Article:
At age 84, Jean White is up early to do her chores at Holly Hill Farm in Cohasset. The 144-acre property has been in her late husband’s family for 175 years and her purpose is to preserve the non-profit organic farm with an educational mission.
People who went on this year’s First Day walk at Holly Hill Farm had the treat of being led by an older woman who is often seen feeding the animals. In the summer and fall she can be found gathering garden flowers and arranging colorful bouquets inside a barn built in 1785.
At age 84, Jean White remains a sustaining force behind the non-profit organic farm with an educational mission. The property has been in her late husband’s family for 175 years.
“Frank wanted to be sure that people understood the farm is more than just what is grown here,” she said on a cold morning as she visited Pumpkin, a 30-year-old Welsh pony, in his outdoor pen. “Frank really wanted to do something important on land that had meant so much to him and his dad; they were very close.”
Today, the 144-acre farm has several acres of planting fields, greenhouses, composting, an ice house and areas near the barns that host programs for school groups and summer camps. The gardens include one for tasting, where children plant, harvest and eat what they grow, and another for local food pantries.
Eleven years after Frank White died in 2009 of cancer at age 77, Jean White’s life centers on preserving the organic farm they started 22 years ago.
She lives in a house at the back of the property and walks or drives over to feed the animals three Nigerian dwarf goats, a Sicilian donkey, the pony and a variety of chickens, some which lay blue eggs three times a day at 8 a.m., noon and late afternoon. She usually stops by the office in the house where the farm managers, Derek Mullaney and Sofia Dobner-Pereira, live to chat with Cindy Prentice, executive director of the Friends of Holly Hill Farm.
A soft-spoken woman with alert eyes and a ready smile, White is happy to tell the farm’s story, less eager to focus on herself. She speaks with reverence for her father-in-law, Richardson White, a sculptor who specialized in horses and built the family home in 1930. For 60 years he combined sculpting with farming, building machinery and a sawmill. In 1979, he and his wife Cornelia gave the Trustees of Reservations a conservation restriction on 70 of the 144 acres that had been owned by his family since the 1840s.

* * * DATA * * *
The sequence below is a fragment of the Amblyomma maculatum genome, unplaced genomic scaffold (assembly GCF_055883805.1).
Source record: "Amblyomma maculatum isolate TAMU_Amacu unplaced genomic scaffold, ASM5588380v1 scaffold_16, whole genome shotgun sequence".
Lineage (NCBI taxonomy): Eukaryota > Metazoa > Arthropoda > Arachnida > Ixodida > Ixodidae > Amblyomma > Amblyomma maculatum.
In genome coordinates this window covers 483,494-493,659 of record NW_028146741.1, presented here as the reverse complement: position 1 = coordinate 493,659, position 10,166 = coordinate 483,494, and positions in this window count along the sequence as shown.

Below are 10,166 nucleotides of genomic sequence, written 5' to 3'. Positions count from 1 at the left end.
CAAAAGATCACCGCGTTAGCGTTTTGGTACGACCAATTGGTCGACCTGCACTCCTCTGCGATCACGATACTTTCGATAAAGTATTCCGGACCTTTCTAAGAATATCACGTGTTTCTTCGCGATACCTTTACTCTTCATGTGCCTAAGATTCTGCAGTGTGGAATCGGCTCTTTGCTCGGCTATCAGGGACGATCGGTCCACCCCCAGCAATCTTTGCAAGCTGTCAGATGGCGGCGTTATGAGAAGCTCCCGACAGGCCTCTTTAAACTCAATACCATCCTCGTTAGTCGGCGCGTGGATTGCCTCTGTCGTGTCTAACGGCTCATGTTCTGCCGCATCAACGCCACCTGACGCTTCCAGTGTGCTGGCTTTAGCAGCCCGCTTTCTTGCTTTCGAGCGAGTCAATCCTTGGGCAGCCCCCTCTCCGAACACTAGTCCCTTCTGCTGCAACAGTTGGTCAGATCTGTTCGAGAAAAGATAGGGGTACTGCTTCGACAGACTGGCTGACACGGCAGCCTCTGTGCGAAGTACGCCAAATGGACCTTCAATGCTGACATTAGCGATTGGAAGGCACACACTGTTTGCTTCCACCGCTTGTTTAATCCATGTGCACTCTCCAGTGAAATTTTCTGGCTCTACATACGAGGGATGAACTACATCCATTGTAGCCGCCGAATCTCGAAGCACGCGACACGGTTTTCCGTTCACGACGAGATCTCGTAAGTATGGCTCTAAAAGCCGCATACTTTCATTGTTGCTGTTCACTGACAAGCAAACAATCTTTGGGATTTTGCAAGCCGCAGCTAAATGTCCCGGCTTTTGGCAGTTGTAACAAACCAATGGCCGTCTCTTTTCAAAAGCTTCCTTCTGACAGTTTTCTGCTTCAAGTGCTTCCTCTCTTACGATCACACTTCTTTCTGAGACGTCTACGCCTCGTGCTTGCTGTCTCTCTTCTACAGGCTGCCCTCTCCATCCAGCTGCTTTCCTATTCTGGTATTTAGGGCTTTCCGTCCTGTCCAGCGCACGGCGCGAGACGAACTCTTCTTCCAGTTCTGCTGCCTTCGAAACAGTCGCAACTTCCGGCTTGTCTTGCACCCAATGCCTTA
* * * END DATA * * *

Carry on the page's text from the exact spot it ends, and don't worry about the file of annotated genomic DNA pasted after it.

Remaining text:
“My father-in-law was a Renaissance man, incredibly bright, who never wanted to leave the farm but welcomed visitors,” White said. “He rode nightly on the trails.”
After Richard White died in 1993 at age 88, his son Frank, an educator, began learning the farm operations while working as the director of Thompson Island Educational Center.
Frank had taught for 11 years at the Groton School, where he created an Outward Bound program with Lowell schools. Both he and Jean, a 1957 Radcliffe graduate whom he met at Harvard, had a strong interest in education. Jean taught children at McLean Hospital in Belmont and then became a nurse. She cared for his mother on occasion and worked at the Visiting Nurse Association in Belmont and Watertown. She keeps her licensed practical nurse degree up to date.
In 1998, they moved to Cohasset to develop an organic operation with a focus on education. They hired an organic grower, Martin Gursky, from Nova Scotia, followed by farm managers. Jon Belber, of Scituate, came on board as education director and began working with local schools. Gardens were planted, including one for teenagers who get community service hours as they plant, weed, harvest and deliver produce to food pantries: Wellspring in Hull, Cohasset Food Pantry and Father Bill’s in Quincy.
At 84, although she is no longer “happy lifting 50 pound bags very far,” Jean’s health is good and she pitches in wherever needed. She feels fortunate her son and two daughters live in Massachusetts and are involved in the farm in different ways, as are her grandchildren. Her one luxury is music. Every Friday she takes the train into Boston for rehearsals of the Boston Symphony, sitting in the same seat her mother-in-law once used. She grew up singing in church choirs with her mother, an organist, as the director, and she sings with the Fine Arts Chorale in Weymouth.
She was born in Vermont and lived in Wellesley, where her father was school superintendent. During WWII, the family moved to rural Vermont, where White’s mother taught in a one-room schoolhouse while her father served in the Army Air Force. After the war, her father, Edwin Miner, became a prominent educator in Washington and New York. Her roots in learning run deep.
In a few weeks, she will help start the seeds in the greenhouse. Her joy in natural settings shines through in the “Field Notes” columns she writes for the Holly Hill newsletter.
“I can’t imagine being anyplace else,” she says.
Reach Sue Scheible at email@example.com, call 617-786-7044, or write The Patriot Ledger, 2 Adams Place, Suite 400, Quincy MA. 02169